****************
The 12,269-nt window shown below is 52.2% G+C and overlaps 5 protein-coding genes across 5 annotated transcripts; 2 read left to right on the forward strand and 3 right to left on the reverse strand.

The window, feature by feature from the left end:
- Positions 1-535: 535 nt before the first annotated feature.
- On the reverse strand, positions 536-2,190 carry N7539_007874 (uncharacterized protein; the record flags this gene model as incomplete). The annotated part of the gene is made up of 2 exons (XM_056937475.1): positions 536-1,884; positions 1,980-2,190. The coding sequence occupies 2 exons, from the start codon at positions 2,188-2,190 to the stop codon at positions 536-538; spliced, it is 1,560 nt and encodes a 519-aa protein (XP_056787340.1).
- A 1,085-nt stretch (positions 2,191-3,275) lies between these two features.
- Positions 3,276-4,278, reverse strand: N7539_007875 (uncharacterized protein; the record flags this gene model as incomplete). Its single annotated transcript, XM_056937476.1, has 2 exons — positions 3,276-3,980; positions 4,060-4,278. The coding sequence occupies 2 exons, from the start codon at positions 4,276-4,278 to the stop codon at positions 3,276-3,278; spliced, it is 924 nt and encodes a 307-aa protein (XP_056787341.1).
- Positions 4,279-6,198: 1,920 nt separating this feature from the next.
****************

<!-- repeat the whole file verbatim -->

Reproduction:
The 12,269-nt window shown below is 52.2% G+C and overlaps 5 protein-coding genes across 5 annotated transcripts; 2 read left to right on the forward strand and 3 right to left on the reverse strand.

The window, feature by feature from the left end:
- Positions 1-535: 535 nt before the first annotated feature.
- On the reverse strand, positions 536-2,190 carry N7539_007874 (uncharacterized protein; the record flags this gene model as incomplete). The annotated part of the gene is made up of 2 exons (XM_056937475.1): positions 536-1,884; positions 1,980-2,190. The coding sequence occupies 2 exons, from the start codon at positions 2,188-2,190 to the stop codon at positions 536-538; spliced, it is 1,560 nt and encodes a 519-aa protein (XP_056787340.1).
- A 1,085-nt stretch (positions 2,191-3,275) lies between these two features.
- Positions 3,276-4,278, reverse strand: N7539_007875 (uncharacterized protein; the record flags this gene model as incomplete). Its single annotated transcript, XM_056937476.1, has 2 exons — positions 3,276-3,980; positions 4,060-4,278. The coding sequence occupies 2 exons, from the start codon at positions 4,276-4,278 to the stop codon at positions 3,276-3,278; spliced, it is 924 nt and encodes a 307-aa protein (XP_056787341.1).
- Positions 4,279-6,198: 1,920 nt separating this feature from the next.